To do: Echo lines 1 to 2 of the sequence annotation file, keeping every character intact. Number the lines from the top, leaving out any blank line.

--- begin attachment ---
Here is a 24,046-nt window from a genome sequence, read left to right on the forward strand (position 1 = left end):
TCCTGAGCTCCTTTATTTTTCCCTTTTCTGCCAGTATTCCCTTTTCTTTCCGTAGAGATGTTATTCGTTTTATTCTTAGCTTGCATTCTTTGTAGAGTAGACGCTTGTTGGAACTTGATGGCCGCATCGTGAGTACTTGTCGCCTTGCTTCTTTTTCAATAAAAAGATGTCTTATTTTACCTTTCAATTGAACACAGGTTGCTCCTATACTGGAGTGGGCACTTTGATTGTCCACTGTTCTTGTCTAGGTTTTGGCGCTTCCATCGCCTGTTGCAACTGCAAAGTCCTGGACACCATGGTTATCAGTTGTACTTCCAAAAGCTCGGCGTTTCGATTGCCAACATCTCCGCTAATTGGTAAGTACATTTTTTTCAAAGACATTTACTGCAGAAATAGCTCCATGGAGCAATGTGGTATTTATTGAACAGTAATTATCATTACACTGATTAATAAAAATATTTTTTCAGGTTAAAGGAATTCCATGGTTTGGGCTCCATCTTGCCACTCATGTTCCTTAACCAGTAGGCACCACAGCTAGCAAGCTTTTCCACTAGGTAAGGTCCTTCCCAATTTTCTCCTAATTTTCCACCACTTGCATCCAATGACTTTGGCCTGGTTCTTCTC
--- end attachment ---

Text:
Here is a 24,046-nt window from a genome sequence, read left to right on the forward strand (position 1 = left end):
TCCTGAGCTCCTTTATTTTTCCCTTTTCTGCCAGTATTCCCTTTTCTTTCCGTAGAGATGTTATTCGTTTTATTCTTAGCTTGCATTCTTTGTAGAGTAGACGCTTGTTGGAACTTGATGGCCGCATCGTGAGTACTTGTCGCCTTGCTTCTTTTTCAATAAAAAGATGTCTTATTTTACCTTTCAATTGAACACAGGTTGCTCCTATACTGGAGTGGGCACTTTGATTGTCCACTGTTCTTGTCTAGGTTTTGGCGCTTCCATCGCCTGTTGCAACTGCAAAGTCCTGGACACCATGGTTATCAGTTGTACTTCCAAAAGCTCGGCGTTTCGATTGCCAACATCTCCGCTAATTGGTAAGTACATTTTTTTCAAAGACATTTACTGCAGAAATAGCTCCATGGAGCAATGTGGTATTTATTGAACAGTAATTATCATTACACTGATTAATAAAAATATTTTTTCAGGTTAAAGGAATTCCATGGTTTGGGCTCCATCTTGCCACTCATGTTCCTTAACCAGTAGGCACCACAGCTAGCAAGCTTTTCCACTAGGTAAGGTCCTTCCCAATTTTCTCCTAATTTTCCACCACTTGCATCCAATGACTTTGGCCTGGTTCTTCTC